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The number one reason to watch NJPW—arguably to watch pro wrestling at all—is the wrestler Shinsuke Nakamura. Nakamura, to dip into Japanese cinema, is a Takashi Miike character as played by a younger, more sinewy Beat Takeshi: an otherworldly gangster god whose face alone can hold your complete attention. In more domestic terms, Nakamura is like Omar in "The Wire," the avatar of some mythological force; he transcends not just the show but the medium.
I can try and compare him to idols from other fields, but Nakamura is sui generis, a foppish, world-weary thug in a drum major's jacket who prances to the ring like Michael Jackson. His horrific strikes-- Nakamura is "The King of Strong Style"-- come like the dagger inside a phantasmagoric, florid bouquet of stylized balletic flourishes and gyrations, eccentric upper-body twists and Fred Astaire footwork. His face is that of man exhausted by the effort to control his own violence. Nakamura seems a prisoner of his gifts; deep inner struggle is etched into his expressive features.
When an opponent provokes him, Nakamura appears to experience genuine moral regret, something like disgust at what he's about to unleash. His face changes: he trembles: he surrenders to whatever terrifying entity dwells inside him and launches a spinning, writhing beat-down that would cripple a plowhorse, an unforgettable mix of guitar solo and Hulk Smash.
NJPW offers a few familiar gaijin faces. There's AJ Styles, who is like the AJ Styles of TNA except a hundred times better, and Doc Gallows, previously known as Festus and Luke Gallows in WWE, now wearing Mantaur head-paint. There's also a North American wrestler named Ricochet who moves like a cheat-coded video-game character—some lazy programmer forgot to assign him a weight value. Apparently untethered from earth physics, Ricochet vaults and rebounds and straight-up zooms around the air at will; his conventionally Newtonian opponents appear relics of an earlier evolutionary stage, cavemen trying to swat something flickering through the fourth dimension.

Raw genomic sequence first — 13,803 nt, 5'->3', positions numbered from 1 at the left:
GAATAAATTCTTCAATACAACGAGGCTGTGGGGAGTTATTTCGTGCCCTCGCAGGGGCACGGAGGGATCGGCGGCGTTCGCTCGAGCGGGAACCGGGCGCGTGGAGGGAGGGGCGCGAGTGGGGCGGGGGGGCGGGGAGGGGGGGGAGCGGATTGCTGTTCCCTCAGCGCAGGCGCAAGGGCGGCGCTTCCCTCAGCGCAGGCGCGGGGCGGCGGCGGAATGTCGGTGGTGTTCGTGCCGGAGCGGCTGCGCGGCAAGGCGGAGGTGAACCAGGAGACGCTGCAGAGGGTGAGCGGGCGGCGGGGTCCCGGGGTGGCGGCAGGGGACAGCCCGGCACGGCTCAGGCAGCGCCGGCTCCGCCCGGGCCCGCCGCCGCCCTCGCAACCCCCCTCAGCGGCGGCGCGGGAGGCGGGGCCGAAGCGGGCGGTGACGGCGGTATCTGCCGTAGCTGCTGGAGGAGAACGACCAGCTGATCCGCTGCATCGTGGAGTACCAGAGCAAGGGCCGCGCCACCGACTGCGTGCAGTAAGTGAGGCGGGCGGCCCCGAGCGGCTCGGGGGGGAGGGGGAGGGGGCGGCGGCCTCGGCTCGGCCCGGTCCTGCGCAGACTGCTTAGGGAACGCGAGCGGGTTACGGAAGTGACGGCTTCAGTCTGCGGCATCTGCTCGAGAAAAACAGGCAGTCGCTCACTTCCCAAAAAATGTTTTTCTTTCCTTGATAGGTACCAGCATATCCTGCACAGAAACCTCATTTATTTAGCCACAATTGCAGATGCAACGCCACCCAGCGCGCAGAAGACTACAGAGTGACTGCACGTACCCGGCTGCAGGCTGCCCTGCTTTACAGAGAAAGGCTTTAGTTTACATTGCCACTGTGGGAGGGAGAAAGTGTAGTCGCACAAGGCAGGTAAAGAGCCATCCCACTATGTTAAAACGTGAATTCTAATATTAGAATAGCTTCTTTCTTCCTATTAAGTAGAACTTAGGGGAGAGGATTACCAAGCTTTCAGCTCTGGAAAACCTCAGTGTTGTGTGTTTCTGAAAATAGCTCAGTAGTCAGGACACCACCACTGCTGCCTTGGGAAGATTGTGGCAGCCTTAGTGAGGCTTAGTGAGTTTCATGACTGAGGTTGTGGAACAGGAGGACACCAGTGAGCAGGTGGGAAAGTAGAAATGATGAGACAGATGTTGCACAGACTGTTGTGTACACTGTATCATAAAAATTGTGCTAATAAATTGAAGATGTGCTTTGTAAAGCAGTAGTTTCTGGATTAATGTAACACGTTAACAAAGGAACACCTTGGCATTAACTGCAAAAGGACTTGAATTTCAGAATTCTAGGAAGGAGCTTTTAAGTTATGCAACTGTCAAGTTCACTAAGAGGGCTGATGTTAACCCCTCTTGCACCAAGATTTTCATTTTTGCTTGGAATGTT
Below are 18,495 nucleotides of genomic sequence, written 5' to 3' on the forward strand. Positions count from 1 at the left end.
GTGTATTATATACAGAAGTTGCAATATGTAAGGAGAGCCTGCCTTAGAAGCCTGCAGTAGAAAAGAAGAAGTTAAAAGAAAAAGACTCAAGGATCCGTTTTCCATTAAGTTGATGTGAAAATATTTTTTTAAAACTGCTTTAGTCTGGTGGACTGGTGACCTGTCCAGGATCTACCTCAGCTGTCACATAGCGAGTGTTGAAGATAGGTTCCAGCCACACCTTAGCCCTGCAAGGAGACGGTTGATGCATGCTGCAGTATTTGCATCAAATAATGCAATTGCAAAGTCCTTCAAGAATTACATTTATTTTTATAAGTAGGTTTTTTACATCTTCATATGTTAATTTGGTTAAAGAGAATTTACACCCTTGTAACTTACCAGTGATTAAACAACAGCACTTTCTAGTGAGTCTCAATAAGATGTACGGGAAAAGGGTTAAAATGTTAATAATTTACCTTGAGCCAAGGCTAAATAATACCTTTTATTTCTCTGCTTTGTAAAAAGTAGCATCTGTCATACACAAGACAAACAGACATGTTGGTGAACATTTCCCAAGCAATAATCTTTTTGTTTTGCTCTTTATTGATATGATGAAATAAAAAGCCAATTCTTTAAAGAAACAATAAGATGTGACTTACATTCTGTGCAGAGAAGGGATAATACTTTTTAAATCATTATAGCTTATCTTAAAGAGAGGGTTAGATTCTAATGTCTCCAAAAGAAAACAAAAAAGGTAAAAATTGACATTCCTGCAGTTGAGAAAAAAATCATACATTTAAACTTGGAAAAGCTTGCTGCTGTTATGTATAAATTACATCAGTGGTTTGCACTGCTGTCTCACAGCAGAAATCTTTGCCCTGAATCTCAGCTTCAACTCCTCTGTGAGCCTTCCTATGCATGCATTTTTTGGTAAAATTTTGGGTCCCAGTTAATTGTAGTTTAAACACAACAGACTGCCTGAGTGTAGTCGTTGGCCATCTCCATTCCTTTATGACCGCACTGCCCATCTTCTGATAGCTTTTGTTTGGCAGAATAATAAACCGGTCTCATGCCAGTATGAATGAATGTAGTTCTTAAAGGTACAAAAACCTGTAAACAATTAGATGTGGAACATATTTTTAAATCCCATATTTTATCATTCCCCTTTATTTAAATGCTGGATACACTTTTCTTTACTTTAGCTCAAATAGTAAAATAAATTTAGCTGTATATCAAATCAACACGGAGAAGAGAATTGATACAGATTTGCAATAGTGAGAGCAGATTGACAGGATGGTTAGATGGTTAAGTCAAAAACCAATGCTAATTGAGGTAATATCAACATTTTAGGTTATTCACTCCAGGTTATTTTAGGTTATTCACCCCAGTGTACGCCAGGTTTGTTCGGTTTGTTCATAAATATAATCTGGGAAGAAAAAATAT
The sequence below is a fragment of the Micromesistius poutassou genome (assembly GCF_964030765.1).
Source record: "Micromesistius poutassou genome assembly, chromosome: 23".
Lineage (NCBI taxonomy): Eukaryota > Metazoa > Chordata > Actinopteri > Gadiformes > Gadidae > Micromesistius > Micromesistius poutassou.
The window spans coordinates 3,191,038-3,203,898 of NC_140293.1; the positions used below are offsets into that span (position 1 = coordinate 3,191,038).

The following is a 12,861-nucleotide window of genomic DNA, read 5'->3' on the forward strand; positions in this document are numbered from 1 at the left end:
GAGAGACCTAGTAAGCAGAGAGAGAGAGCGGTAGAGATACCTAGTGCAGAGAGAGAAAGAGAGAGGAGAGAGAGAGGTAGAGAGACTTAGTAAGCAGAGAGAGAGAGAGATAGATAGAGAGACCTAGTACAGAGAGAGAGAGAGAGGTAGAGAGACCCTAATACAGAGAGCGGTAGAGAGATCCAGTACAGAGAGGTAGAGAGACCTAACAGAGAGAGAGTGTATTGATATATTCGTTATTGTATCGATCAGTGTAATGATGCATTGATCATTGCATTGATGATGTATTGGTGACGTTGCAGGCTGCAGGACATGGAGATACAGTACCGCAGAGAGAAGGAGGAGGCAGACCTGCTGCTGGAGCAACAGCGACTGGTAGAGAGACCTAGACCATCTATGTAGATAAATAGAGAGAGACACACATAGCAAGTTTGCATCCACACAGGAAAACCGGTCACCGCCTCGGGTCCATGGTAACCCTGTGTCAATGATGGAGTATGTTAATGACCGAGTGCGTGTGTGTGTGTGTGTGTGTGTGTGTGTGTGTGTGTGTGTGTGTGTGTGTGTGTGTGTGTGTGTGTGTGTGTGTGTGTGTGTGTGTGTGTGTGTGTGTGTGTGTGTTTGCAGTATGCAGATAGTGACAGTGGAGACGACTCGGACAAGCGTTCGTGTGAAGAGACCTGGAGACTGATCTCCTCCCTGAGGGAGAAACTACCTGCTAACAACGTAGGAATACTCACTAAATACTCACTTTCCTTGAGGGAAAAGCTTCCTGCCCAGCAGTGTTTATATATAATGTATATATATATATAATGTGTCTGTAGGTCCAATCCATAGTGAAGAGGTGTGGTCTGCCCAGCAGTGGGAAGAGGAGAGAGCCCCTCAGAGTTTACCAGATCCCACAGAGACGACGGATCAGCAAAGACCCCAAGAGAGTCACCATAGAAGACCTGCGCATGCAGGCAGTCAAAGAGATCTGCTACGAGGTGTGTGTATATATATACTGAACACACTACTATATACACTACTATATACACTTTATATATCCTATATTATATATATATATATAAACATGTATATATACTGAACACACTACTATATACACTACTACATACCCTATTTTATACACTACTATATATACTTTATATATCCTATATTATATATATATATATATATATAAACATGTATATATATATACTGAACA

Much could be said about what New Japan Pro Wrestling on AXS is not. It exists, of course, in contrast to the delicious McDonald's that is WWE—not only in contrast to, but as an anomaly growing in the substrate of WWE, which remains the global arbiter of what pro wrestling is. NJPW broadcasts on AXS are exciting, brutal and streamlined. Many elements WWE fans are accustomed to, including the soap opera storylines, are absent. The product is purer, heavier yet more sophisticated, somewhere between gonzo porn and art film.
It is difficult to expound on how thrillingly strange NJPW is without straying into exoticism. It is so strange, though. The audience sits in darkness, largely silent except for a scattering of bird-like yelps. The ring announcer is past parody, soaring up into a searing, power-metal falsetto gargle while introducing each competitor. Even the ring bell sounds weird, like it's made of wood.
The matches are far longer, their rhythms and dynamic composition more complex. There is often a "fighting spirit" segment wherein one competitor mercilessly beats on an adversary who refuses to give up or even acknowledge the very real pain he's being subjected to. Hulk Hogan used to do something similar, shaking off blows when he got angry for his comeback, but his opponents did not hit even a tenth this hard. The moves are wilder: the Dragon Screw Leg Whip, the Magic Killer, Mongolian Chops and Mountain Bombs, heinous neck-imperiling drivers and plexes no wrestling fed should still allow. The wrestlers fight on through legit injuries, including mid-match broken jaws.
The violence is reprehensible. I confessed my newfound fixation with NJPW to a friend whose judgment I trust, and found he shared my mix of misgiving and obsession. Watching NJPW, he told me, "I feel I witness more concussions per minute than even the grisliest of World Star compilations. I know I shouldn't like it, but I really, really do."
NJPW wrestlers practice disparate styles, a throwback to the days when UFC featured boxers with one glove vs. a karate guy, clashes of what would seem incompatible in-ring technique. A defrosted, vintage 1980s big-man monster, a pop-eyed grimacing 7-foot slob who throws flailing clotheslines, goes up against a solemn, cyborg-like submission machine who knots opponents into flesh pretzels and chokes them out with their own legs. Who the hell wins that one? Will the giant fat dude really get pretzelled? What will it sound like when his tendons tear?
I first came upon NJPW on AXS by accident, channel-surfing at 1 a.m. in a motel room, and I'd argue that was the ideal introduction. It's quintessential late-night TV that's very rare these days—late-night TV that isn't merely shown late at night but which emerges from a late-night realm, TV you shouldn't let the kids see. It's dangerous and different, gripping and gruesome, a tantalizing window into a fully formed and radically unfamiliar world. It is art, but wow, wow, wow do those motherfuckers hurt each other.